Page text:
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George Gross 1923-2008 (Left) //Photo/courtesy Toronto Sun//
Milt Dunnell 1906-2008 (Right) //Photo/courtesy Toronto Star//

In 2008 we have already
seen the loss of two of
Canada’s – and indeed the world’s – greatest sports writers.
Convergence
remembers.

written by RYAN GLASSMAN

 

George Gross 1923-2008

In Canadian journalism, only one man will forever be known as “The Baron.”
In a career that spanned nearly six decades, Gross will not only be remembered as one of the Toronto Sun‘s founding fathers, but a trailblazer in shaping how sporting events are covered in this country.
Born in Bratislava, Czechoslovakia on January 23, 1923, Gross covered both sports and politics in his homeland. But at the time, Czechoslovakia was a post World War II communist regime and Gross was jailed for his works.
In 1949, Gross and a friend fled the country by rowing across the Danube eventually landing in Austria. Gross then made his way to Canada, where he became a freelance writer for the Toronto Telegram in 1957. He would be hired full-time two years later and would work for the paper until it folded in 1971.
Instead of looking for new careers, Gross and his colleagues at the Telegram became the backbone behind the creation of the Toronto Sun. Gross was the founding sports editor of the paper, which debuted on November 1, 1971.
During his illustrious career, Gross covered 9 Olympic Games, 8 World Cups in soccer and 11 world hockey championships. But his true love was tennis’s grandest stage, Wimbledon, an event Gross attended 17 times.
Gross’ contributions led him to being inducted in the Hockey Hall of Fame and Canadian Sports Hall of Fame and he also received the Olympic Order.
Toronto Sun News Columnist Mike Strobel recalls how Gross was in his office, working on a column about the 1932 Toronto Maple Leafs just days before his death.
“Here he was, right up until the end, working hard and enjoying it,” Strobel said. ”If you can learn anything in this business, that’s what you want to learn.”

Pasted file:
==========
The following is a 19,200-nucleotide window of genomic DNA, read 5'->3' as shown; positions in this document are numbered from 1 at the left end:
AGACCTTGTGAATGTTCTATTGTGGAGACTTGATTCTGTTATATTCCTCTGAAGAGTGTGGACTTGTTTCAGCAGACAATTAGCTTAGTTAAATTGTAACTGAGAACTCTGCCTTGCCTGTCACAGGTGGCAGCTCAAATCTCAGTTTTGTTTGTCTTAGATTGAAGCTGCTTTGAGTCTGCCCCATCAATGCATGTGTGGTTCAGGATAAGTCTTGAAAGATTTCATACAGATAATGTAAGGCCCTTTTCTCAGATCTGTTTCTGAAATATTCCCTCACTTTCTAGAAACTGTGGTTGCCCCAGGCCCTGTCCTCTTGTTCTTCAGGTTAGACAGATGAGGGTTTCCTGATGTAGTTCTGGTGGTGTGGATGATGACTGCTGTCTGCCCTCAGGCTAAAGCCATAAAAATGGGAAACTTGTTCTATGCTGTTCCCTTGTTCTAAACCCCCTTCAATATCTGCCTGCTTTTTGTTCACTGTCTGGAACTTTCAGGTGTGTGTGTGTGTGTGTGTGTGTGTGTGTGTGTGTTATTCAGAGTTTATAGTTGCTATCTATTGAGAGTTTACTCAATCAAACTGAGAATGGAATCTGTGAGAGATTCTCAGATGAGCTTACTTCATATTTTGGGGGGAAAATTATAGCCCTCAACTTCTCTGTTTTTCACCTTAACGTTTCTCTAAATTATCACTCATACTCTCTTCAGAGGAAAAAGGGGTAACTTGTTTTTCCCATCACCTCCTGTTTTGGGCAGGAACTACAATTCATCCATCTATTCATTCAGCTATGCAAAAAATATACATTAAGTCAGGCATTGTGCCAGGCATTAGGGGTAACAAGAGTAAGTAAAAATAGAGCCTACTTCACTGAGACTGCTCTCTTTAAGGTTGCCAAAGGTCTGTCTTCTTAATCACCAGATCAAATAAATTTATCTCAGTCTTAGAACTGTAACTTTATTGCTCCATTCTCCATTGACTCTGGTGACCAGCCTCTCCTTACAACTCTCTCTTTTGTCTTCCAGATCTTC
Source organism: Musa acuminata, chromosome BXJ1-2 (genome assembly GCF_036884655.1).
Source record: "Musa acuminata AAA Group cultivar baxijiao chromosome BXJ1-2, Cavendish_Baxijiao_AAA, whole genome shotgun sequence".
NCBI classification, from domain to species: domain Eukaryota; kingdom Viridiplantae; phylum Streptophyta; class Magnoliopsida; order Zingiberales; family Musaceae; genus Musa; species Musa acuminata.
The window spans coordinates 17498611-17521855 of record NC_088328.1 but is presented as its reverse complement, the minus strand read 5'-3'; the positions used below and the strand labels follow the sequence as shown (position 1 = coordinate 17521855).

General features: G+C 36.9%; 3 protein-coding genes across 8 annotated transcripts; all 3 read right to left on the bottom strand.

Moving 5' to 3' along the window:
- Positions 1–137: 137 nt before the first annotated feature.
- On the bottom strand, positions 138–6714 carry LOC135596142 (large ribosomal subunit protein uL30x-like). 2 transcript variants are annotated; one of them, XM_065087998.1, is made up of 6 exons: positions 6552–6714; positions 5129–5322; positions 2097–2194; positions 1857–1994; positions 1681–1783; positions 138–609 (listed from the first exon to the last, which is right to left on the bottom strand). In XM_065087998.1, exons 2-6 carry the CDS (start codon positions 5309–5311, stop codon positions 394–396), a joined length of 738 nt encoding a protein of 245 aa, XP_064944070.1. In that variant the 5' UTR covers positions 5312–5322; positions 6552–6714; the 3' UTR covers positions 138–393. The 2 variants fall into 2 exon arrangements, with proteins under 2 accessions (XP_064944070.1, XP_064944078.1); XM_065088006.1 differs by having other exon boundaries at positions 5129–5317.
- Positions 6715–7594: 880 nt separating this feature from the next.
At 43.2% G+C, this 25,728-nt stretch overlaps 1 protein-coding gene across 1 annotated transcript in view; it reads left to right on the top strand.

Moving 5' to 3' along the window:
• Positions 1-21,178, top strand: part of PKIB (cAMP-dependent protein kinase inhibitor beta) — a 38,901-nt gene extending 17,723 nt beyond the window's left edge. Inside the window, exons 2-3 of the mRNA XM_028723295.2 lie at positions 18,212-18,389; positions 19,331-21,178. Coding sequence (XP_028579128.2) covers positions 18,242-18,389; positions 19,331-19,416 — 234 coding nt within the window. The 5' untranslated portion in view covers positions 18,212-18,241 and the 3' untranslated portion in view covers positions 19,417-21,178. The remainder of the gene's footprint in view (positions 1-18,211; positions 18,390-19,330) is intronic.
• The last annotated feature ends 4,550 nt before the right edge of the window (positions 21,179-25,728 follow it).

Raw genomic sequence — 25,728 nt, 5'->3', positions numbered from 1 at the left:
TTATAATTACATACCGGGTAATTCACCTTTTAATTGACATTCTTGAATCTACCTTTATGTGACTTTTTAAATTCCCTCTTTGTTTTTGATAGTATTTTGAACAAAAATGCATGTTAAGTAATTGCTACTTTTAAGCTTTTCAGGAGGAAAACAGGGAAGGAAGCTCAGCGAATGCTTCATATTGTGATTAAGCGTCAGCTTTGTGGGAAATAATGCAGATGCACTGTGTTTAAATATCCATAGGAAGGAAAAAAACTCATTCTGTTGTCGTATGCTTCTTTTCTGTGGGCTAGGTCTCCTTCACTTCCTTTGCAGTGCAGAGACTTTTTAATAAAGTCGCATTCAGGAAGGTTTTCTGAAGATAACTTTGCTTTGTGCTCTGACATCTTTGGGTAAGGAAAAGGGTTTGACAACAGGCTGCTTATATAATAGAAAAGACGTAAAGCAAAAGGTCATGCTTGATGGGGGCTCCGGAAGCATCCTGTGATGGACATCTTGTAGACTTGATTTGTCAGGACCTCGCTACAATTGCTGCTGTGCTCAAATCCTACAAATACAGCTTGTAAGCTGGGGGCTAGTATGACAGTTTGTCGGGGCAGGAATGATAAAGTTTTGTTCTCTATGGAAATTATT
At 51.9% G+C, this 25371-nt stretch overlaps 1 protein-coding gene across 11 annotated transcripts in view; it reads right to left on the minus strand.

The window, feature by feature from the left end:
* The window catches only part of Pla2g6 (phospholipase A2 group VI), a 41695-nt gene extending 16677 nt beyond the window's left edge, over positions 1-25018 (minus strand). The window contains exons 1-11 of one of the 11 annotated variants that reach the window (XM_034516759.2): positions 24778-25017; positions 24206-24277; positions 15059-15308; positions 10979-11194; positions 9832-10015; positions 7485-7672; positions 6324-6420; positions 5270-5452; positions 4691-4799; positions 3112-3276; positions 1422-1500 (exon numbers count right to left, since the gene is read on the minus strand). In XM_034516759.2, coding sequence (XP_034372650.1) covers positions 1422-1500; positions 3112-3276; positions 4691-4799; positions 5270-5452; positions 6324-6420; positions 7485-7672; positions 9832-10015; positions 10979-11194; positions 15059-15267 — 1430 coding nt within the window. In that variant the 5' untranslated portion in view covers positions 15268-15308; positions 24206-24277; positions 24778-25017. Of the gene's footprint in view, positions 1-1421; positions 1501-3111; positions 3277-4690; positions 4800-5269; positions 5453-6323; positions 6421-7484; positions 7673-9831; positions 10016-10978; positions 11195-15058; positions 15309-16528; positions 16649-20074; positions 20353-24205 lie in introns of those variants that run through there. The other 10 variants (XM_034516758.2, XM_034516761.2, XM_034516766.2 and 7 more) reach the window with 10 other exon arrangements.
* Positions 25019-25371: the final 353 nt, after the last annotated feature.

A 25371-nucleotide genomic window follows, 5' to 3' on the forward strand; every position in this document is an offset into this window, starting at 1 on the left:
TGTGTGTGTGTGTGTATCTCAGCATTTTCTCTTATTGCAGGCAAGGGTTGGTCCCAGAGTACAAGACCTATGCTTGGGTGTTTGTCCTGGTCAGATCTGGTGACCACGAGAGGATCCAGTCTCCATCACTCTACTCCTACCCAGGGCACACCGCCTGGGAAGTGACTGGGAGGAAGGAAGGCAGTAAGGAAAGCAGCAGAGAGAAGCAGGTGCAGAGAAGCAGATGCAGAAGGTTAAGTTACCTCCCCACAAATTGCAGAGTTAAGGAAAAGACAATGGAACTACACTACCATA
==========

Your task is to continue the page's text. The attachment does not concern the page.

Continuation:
On March 21, 2008, George Gross died of a heart attack in his home in Etobicoke, Ontario at the age of 85.

Milt Dunnell 1906-2008

Canadian sports columnist Milt Dunnell was a man of few vices. He did not care for swearing, drinking or smoking. What Dunnell, one of the Toronto Star’s most iconic figures, did care about was looking for a fresh way to tell his tales of the sporting world and asked those who worked in the newsroom with him to be doing the same thing.
“He was a terrific guy, no-nonsense,” Toronto Star columnist David Perkins said. “He didn’t suffer fools. He was a smart guy. People who were dumb, Milt didn’t have time for them.”
Born on December 24, 1905 in St. Mary’s, Ontario, Dunnell started as a local correspondent for Stratford Beacon Herald. He joined the paper full-time in 1929 and would hold the position of sports editor there for five years before leaving for the Toronto Star in 1942. Seven years later, Dunnell became the sports editor for the Toronto Star.
In 1970, Dunnell retired from his position as sports editor, but continued working for the Toronto Star before retiring in 1994.
While Dunnell reported on the Olympic Games and Stanley Cups, two events always stood out to him. One was the 1964 Kentucky Derby, in which Dunnell’s favourite thoroughbred, Northern Dancer, was victorious. The other was the 1975 “Thrilla in Manila” fight between Muhammad Ali and Joe Frazier.
In 1984, Dunnell was inducted into the Hockey Hall of Fame and received induction into the Canadian Horse Racing Hall of Fame seven years later.
Dunnell also shared a special honour with late friend George Gross: both were the proud owners of 1967 Stanley Cup championship rings from the Toronto Maple Leafs.
“He’s the guy we’d all want to be. It was a different time in journalism,” Perkins says. “It wasn’t like now with the Internet, which has cheapened the value of the written word. Milt wrote literature. He wrote beautiful stuff.”
Dunnell died of pneumonia on January 3, 2008 at North York General Hospital. He was 102 years old.